On January 2nd, it was revealed that the Iraqi Government is considering releasing 5000 prisoners from its jails in a move toward amnesty but has explicitly excluded homosexuals from any possibility of such release.
Earlier in 2007, it was revealed that death squads, possibly with the sanctioning of elements of the government of Iraq, were targeting gay men and women and believed to be killing them.
In June of 2007, the United States military acknowledged that it was aware of the actions being taken against gay Iraqi people by other Iraqis.
I would like to highlight the following paragraph in the last mentioned article:
“It doesn’t make a whole lot of sense, when we’re in a fledgling time like this, to go in and say, ‘Here’s these issues that are going to repel 80 percent of the population and this is what we want to inflict on you,'” he said. “We’re trying not to get into too many values judgment type issues and just do the right thing.”
–Army Maj. Joseph Todd Breasseale, chief of the Media Relations Division of the Multinational Corps in Iraq
Given the reporting and the known facts, I would like to make the following points and appeals:
1. This is not an anti-U.S. military diary. In making this post, I am hewing strictly to the acknowledged and reported facts and am going to stay away from any and all speculation, except the widely reported involvement in elements of the Iraqi government in terms of imprisoning and almost certainly sanctioning killing some of its gay population.
2. More than a year has passed since the anti gay activity was known and reported about.
I call on the U.S. government to do the following in as expedient a matter as possible:
Because the discrimination against gay people (particularly firing gay Arabic translators) by the military in accordance to U.S. government policy sets an example to occupied Iraq that punishing gay people for being gay is acceptable even by Americans, I call upon the U.S. Congress to urgently reconsider the wisdom of the DADT policy in light of these facts and the example the DADT policy sets. In addition to all the other evidence that DADT is unwise and unproductive, it is also imperative for our country to reexamine the message it sends to countries we are involved with around the world. Although I believe we shouldn’t be in Iraq and should end our occupation there, the fact is we are there, and while there we have a responsibility to the people there.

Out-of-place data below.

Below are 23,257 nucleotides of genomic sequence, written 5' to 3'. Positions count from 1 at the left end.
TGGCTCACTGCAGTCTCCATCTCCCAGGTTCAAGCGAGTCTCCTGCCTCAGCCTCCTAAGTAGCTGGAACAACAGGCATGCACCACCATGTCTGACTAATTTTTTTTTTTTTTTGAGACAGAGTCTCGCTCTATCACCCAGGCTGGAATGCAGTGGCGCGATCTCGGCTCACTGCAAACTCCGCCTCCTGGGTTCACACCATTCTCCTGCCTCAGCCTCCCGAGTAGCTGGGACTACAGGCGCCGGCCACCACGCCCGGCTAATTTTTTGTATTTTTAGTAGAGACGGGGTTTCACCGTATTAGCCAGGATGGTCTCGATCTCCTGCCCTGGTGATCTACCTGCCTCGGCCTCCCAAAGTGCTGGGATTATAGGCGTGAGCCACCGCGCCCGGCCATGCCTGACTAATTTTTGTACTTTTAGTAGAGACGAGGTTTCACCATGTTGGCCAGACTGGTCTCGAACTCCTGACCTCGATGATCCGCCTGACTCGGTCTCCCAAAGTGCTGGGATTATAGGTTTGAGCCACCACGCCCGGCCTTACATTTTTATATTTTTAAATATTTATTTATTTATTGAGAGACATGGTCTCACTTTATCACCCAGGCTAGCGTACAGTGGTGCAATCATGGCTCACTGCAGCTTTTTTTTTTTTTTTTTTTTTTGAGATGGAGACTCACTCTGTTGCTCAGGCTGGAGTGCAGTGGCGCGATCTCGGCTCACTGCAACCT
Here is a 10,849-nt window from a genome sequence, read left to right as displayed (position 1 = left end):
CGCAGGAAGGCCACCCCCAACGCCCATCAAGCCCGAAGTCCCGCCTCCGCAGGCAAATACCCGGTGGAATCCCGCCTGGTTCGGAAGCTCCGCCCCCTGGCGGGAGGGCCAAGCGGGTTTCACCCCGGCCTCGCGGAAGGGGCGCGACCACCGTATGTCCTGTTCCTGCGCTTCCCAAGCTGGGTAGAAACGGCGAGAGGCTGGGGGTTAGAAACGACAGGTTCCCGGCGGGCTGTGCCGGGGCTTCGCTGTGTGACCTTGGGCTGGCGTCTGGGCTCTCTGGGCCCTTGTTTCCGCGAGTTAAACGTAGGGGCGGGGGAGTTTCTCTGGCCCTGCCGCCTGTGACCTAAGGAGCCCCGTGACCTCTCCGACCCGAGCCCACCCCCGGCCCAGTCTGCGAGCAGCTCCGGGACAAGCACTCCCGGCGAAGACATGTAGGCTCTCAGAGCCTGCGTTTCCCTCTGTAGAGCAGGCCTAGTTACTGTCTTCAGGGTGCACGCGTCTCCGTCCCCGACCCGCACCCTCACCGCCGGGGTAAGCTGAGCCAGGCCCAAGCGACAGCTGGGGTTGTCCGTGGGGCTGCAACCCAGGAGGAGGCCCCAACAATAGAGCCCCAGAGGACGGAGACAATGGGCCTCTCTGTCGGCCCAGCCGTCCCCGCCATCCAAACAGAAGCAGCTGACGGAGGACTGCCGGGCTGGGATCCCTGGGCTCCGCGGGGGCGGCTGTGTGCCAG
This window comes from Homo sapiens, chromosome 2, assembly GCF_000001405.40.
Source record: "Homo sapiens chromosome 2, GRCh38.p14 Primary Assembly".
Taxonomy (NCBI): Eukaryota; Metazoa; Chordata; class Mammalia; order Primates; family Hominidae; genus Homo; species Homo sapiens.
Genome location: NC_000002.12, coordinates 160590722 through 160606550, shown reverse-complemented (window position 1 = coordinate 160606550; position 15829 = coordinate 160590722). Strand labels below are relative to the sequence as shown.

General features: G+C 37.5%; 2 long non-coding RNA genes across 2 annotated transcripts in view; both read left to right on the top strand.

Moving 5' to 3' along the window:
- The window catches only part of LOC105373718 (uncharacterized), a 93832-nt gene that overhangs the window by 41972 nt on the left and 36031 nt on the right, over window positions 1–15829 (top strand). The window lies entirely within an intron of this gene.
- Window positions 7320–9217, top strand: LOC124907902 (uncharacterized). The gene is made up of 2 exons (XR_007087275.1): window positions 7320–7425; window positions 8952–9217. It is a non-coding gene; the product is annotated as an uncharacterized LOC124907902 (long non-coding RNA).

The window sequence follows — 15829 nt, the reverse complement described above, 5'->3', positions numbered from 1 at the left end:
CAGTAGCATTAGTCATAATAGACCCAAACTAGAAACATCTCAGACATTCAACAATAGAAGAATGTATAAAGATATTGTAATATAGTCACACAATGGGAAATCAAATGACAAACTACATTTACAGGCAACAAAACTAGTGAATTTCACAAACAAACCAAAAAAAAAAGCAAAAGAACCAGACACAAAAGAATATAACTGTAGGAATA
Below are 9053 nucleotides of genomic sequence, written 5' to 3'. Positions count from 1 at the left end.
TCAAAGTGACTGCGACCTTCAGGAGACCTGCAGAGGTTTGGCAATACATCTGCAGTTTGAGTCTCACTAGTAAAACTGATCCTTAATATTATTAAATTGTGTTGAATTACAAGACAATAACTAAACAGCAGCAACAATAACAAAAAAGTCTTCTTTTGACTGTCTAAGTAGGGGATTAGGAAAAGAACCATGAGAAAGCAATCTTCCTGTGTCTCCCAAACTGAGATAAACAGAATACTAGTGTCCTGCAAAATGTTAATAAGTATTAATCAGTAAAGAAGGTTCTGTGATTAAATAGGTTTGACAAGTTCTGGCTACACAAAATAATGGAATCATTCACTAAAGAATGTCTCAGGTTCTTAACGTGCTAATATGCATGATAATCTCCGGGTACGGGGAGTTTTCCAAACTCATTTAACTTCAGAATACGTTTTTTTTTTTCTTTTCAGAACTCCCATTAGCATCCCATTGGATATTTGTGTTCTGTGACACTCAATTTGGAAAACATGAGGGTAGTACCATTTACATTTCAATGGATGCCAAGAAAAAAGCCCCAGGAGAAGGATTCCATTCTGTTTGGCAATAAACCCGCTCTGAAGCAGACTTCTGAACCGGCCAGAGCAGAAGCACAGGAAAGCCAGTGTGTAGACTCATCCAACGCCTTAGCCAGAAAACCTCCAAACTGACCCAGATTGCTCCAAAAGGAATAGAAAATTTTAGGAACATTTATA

I call upon President Bush to publically decry the killing of gay Iraqis by other Iraqis in anti-gay pogroms and demand that the Iraqi government immediately desist any active or tacit support of these actions, and that he demand the Iraqi government not segregate prisoners to be released based on their sexuality.
I ask for the U.S. media, particularly the major broadcast networks, to inform Americans and end the virtual news blackout regarding the treatment of gay people in Iraq.
Also, the U.S. Congress must consider immediately the small number of Iraqis granted asylum in the U.S. and set a policy whereby any law abiding gay Iraqi fleeing that country should be granted asylum based on presumption of persecution should they return to that country. Gay Iraqis wishing to flee Iraq and come to America should be processed on an expedited basis.
The U.S. government and U.S. military and all Americans need to loudly decry in no uncertain terms any policy by the Iraqi government whereby the release of prisoners from Iraqi jails would be contingent on that person’s sexuality.
Needless to say, I am not stupid and do not consider it likely that any of these bullet points will be heeded.
In June, the Democratic Party will annoint its candidate for the next President of the United States. Because of the inaction and reckless disregard of the Bush administration toward many injustices and problems in the world, it is unlikely the administration will do anything about this and many other problems during the time it has left in office. Due to the long period of time the candidates for President will be decided before the 2008 elections, there is much they can do to pressure the administration to do the right thing. President Bush has spoken about bringing democracy to Iraq, and having the Iraqi government sanction anti-gay death squads and refuse to issue amnesty to gay people simply because they’re gay is certainly not indicative of democracy there.
I also call upon all of the candidates for President, Democratic and Republican, to use this problem as an opportunity to show moral leadership by raising the profile of this issue. As far as Republicans are concerned, whether one does or does not approve of gay people personally, killing them and keeping them in prison doesn’t come to mind as something Republicans should approve of.
However, as a Democrat I believe it is a unique opportunity for all of our Democratic candidates to showcase their belief in change and justice by addressing this issue publically.
In addition I ask all my fellow Americans to ask the candidates for President questions about these events and their position regarding them at every available opportunity.